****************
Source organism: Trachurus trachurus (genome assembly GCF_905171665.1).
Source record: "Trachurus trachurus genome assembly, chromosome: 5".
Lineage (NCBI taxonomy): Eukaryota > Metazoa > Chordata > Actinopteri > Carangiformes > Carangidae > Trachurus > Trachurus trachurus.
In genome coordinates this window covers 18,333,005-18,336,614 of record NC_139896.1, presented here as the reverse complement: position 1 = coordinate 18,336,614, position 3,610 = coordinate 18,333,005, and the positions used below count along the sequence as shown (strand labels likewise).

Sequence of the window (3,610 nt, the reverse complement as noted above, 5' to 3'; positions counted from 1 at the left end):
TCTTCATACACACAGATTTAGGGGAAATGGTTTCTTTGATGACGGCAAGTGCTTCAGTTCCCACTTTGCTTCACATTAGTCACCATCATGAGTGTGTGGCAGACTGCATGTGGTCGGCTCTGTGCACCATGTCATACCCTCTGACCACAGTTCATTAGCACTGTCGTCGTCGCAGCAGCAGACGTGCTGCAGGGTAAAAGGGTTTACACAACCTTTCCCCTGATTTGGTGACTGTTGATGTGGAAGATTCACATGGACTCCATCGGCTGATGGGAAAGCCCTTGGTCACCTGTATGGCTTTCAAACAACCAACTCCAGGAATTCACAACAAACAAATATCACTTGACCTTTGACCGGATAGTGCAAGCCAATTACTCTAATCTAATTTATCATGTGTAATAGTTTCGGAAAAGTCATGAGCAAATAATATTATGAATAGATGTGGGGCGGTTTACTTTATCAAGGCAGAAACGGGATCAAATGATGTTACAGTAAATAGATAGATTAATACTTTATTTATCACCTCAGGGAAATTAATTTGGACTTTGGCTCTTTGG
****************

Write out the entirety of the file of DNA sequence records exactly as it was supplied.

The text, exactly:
Source organism: Trachurus trachurus (genome assembly GCF_905171665.1).
Source record: "Trachurus trachurus genome assembly, chromosome: 5".
Lineage (NCBI taxonomy): Eukaryota > Metazoa > Chordata > Actinopteri > Carangiformes > Carangidae > Trachurus > Trachurus trachurus.
In genome coordinates this window covers 18,333,005-18,336,614 of record NC_139896.1, presented here as the reverse complement: position 1 = coordinate 18,336,614, position 3,610 = coordinate 18,333,005, and the positions used below count along the sequence as shown (strand labels likewise).

Sequence of the window (3,610 nt, the reverse complement as noted above, 5' to 3'; positions counted from 1 at the left end):
TCTTCATACACACAGATTTAGGGGAAATGGTTTCTTTGATGACGGCAAGTGCTTCAGTTCCCACTTTGCTTCACATTAGTCACCATCATGAGTGTGTGGCAGACTGCATGTGGTCGGCTCTGTGCACCATGTCATACCCTCTGACCACAGTTCATTAGCACTGTCGTCGTCGCAGCAGCAGACGTGCTGCAGGGTAAAAGGGTTTACACAACCTTTCCCCTGATTTGGTGACTGTTGATGTGGAAGATTCACATGGACTCCATCGGCTGATGGGAAAGCCCTTGGTCACCTGTATGGCTTTCAAACAACCAACTCCAGGAATTCACAACAAACAAATATCACTTGACCTTTGACCGGATAGTGCAAGCCAATTACTCTAATCTAATTTATCATGTGTAATAGTTTCGGAAAAGTCATGAGCAAATAATATTATGAATAGATGTGGGGCGGTTTACTTTATCAAGGCAGAAACGGGATCAAATGATGTTACAGTAAATAGATAGATTAATACTTTATTTATCACCTCAGGGAAATTAATTTGGACTTTGGCTCTTTGG